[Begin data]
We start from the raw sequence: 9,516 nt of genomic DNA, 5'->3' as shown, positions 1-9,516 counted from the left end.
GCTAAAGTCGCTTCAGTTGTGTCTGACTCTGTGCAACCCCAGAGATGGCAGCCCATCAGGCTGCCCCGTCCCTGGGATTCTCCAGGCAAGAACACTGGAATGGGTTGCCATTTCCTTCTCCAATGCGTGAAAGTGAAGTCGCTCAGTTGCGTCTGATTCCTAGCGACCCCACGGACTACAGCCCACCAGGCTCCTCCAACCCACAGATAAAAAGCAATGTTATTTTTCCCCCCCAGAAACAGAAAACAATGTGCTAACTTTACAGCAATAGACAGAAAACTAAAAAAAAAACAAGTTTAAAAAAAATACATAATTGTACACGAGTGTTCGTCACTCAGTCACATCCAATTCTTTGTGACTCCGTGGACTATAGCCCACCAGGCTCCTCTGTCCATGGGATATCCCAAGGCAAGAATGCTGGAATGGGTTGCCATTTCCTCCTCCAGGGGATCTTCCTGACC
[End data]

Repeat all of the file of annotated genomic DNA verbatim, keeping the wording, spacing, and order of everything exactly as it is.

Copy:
We start from the raw sequence: 9,516 nt of genomic DNA, 5'->3' as shown, positions 1-9,516 counted from the left end.
GCTAAAGTCGCTTCAGTTGTGTCTGACTCTGTGCAACCCCAGAGATGGCAGCCCATCAGGCTGCCCCGTCCCTGGGATTCTCCAGGCAAGAACACTGGAATGGGTTGCCATTTCCTTCTCCAATGCGTGAAAGTGAAGTCGCTCAGTTGCGTCTGATTCCTAGCGACCCCACGGACTACAGCCCACCAGGCTCCTCCAACCCACAGATAAAAAGCAATGTTATTTTTCCCCCCCAGAAACAGAAAACAATGTGCTAACTTTACAGCAATAGACAGAAAACTAAAAAAAAAACAAGTTTAAAAAAAATACATAATTGTACACGAGTGTTCGTCACTCAGTCACATCCAATTCTTTGTGACTCCGTGGACTATAGCCCACCAGGCTCCTCTGTCCATGGGATATCCCAAGGCAAGAATGCTGGAATGGGTTGCCATTTCCTCCTCCAGGGGATCTTCCTGACC